protocol_violations.conf&quot;&#93; &#91;line &quot;74&quot;&#93; &#91;id &quot;960014&quot;&#93; &#91;msg &quot;Proxy access
  attempt&quot;&#93; &#91;severity &quot;CRITICAL&quot;&#93; &#91;tag &quot;PROTOCOL_VIOLATION/PROXY_ACCESS&quot;&#93;
Producer

The Producer header identifies the product that generated the audit log. For example:

Producer&#58; ModSecurity for Apache/2.5.5 (http&#58;//www.modsecurity.org/).

ModSecurity allows rule sets to add their own signatures to the Producer information (this is done using the SecComponentSignature directive). Below is an example of the Producer header with the signature of one component (all one line):

Producer&#58; ModSecurity for Apache/2.5.5 (http&#58;//www.modsecurity.org/)&#59;
    MyComponent/1.0.0 (Beta).
Response-Body-Transformed

This header will appear in every audit log that contains a response body:

Response&#45;Body&#45;Transformed&#58; Dechunked

The contents of the header is constant at present, so the header is only useful as a reminder that the recorded response body is not identical to the one sent to the client. The actual content is the same, except that Apache may further compress the body and deliver it in chunks.

Sanitised-Args

The Sanitised&#45;Args header contains a list of arguments that were sanitised (each byte of their content replaced with an asterisk) before logging. For example:

Sanitised&#45;Args&#58; &quot;old_password&quot;, &quot;new_password&quot;, &quot;new_password_repeat&quot;.
Sanitised-Request-Headers

The Sanitised&#45;Request&#45;Headers header contains a list of request headers that were sanitised before logging. For example:

Sanitised&#45;Request&#45;Headers&#58; &quot;Authentication&quot;.
Sanitised-Response-Headers

The Sanitised&#45;Response&#45;Headers header contains a list of response headers that were sanitised before logging. For example:

Sanitised&#45;Response&#45;Headers&#58; &quot;My&#45;Custom&#45;Header&quot;.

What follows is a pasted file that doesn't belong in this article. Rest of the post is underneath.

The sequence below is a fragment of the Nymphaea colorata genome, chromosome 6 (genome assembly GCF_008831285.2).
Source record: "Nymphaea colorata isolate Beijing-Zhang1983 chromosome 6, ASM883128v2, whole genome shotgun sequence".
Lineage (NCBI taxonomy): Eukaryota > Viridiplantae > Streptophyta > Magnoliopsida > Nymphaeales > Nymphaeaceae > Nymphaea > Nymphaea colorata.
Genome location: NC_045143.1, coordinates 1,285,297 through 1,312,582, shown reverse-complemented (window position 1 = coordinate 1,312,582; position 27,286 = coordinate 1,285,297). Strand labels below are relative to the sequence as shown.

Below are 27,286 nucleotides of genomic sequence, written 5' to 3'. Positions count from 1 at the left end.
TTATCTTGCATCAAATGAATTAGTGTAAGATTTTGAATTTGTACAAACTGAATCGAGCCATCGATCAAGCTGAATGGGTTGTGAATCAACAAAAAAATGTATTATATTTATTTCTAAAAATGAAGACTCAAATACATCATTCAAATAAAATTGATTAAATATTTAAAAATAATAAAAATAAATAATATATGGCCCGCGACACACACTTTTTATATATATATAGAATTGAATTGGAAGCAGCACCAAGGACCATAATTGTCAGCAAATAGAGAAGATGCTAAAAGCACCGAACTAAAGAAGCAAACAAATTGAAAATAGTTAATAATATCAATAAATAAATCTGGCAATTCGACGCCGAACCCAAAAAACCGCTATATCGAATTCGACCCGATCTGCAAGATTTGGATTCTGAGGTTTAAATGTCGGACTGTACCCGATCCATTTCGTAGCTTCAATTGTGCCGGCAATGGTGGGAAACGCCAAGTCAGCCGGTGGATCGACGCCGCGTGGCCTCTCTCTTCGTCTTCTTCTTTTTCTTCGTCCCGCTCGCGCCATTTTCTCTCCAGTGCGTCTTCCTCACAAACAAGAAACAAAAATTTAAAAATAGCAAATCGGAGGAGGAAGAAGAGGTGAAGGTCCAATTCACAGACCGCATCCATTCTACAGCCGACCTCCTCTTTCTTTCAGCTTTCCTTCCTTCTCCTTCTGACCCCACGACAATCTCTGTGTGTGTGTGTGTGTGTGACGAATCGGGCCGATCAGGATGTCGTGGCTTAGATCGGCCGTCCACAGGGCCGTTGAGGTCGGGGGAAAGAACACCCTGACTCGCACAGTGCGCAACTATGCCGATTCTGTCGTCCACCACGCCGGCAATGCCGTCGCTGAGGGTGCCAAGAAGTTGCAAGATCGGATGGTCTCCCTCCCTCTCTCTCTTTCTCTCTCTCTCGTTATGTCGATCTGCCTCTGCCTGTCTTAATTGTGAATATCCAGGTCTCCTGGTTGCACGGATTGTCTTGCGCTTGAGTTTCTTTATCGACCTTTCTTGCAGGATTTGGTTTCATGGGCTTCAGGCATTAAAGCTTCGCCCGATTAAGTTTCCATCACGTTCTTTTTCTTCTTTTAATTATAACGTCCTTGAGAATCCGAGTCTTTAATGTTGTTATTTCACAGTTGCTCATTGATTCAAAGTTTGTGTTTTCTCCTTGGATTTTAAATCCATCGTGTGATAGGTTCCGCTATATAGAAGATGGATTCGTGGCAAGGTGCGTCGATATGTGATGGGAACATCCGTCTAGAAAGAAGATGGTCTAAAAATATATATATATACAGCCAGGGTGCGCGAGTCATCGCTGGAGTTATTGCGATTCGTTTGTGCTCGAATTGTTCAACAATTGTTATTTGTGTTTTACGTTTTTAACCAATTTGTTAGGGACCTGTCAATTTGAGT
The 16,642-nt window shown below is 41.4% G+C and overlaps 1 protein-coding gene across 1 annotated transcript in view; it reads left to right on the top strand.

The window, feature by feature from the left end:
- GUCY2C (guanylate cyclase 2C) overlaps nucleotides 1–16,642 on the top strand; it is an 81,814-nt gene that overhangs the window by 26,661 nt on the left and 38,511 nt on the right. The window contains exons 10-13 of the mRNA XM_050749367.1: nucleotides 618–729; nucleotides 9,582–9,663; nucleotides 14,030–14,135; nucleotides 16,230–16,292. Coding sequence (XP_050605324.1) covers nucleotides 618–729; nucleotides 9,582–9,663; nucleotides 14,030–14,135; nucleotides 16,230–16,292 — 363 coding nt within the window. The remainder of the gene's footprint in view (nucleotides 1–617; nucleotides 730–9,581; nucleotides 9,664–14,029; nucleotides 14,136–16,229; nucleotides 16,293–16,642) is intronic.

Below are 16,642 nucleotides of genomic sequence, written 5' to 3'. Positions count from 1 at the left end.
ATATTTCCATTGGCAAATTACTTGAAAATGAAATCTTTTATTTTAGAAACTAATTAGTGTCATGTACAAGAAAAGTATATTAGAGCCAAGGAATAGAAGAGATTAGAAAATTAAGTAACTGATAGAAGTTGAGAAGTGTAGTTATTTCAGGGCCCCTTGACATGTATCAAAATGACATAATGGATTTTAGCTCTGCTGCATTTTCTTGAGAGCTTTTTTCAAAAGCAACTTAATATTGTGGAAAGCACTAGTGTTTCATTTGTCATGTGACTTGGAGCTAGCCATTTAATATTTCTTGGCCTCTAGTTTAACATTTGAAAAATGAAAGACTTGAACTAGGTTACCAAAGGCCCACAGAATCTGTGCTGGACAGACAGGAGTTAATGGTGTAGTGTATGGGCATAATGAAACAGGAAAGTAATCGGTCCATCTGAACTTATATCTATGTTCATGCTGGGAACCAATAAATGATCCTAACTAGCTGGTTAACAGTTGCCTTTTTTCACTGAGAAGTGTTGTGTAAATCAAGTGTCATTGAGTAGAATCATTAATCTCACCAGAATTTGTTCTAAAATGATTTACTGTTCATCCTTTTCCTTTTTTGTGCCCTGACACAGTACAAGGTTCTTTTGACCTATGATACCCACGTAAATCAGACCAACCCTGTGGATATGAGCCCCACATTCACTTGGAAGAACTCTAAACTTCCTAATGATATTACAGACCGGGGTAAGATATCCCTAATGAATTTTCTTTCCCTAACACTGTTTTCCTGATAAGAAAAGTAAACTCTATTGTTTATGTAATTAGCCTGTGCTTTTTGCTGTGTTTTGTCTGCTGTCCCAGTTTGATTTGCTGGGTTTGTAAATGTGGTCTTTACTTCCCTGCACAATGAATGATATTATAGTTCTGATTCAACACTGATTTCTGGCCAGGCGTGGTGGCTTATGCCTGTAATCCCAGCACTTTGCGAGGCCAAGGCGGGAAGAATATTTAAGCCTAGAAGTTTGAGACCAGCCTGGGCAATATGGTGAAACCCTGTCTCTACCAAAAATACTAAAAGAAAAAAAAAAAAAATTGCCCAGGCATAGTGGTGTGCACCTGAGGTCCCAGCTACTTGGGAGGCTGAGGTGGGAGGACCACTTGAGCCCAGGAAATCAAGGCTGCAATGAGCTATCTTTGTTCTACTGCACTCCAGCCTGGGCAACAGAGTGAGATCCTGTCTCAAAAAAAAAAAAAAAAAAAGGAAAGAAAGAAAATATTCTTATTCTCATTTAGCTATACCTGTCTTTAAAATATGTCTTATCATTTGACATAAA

Server

The Server header identifies the web server. For example:

Server&#58; Apache/2.0.54 (Debian GNU/Linux) mod_ssl/2.0.54 OpenSSL/0.9.7e

This information may sometimes be present in any of the parts that contain response headers, but there are a few cases when it isn't:

  1. None of the response headers were recoreded.

  2. The information in the response headers is not accurate because server signature masking was used.

Stopwatch

The Stopwatch header provides certain diagnostic information that allows you to determine the performance of the web server and of ModSecurity itself. It will typically look like this:

Stopwatch&amp;&#35;58&#59; 1222945098201902 2118976 (770&amp;&#35;42&#59; 4400 &amp;&#35;45&#59;)

Each line can contain up to 5 different values. Some values can be absent; each absent value will be replaced with a dash.

The meanings of the values are as follows (all values are in microseconds):

  1. Transaction timestamp in microseconds since January 1st, 1970.

  2. Transaction duration.

  3. The time between the moment Apache started processing the request and until phase 2 of ModSecurity began. If an asterisk is present that means the time includes the time it took ModSecurity to read the request body from the client (typically slow). This value can be used to provide a rough estimate of the client speed, but only with larger request bodies (the smaller request bodies may arrive in a single TCP/IP packet).

  4. The time between the start of processing and until phase 2 was completed. If you substract the previous value from this value you will get the exact duration of phase 2 (which is the main rule processing phase).

  5. The time between the start of request processing and util we began sending a fully-buffered response body to the client. If you substract this value from the total transaction duration and divide with the response body size you may get a rough estimate of the client speed, but only for larger response bodies.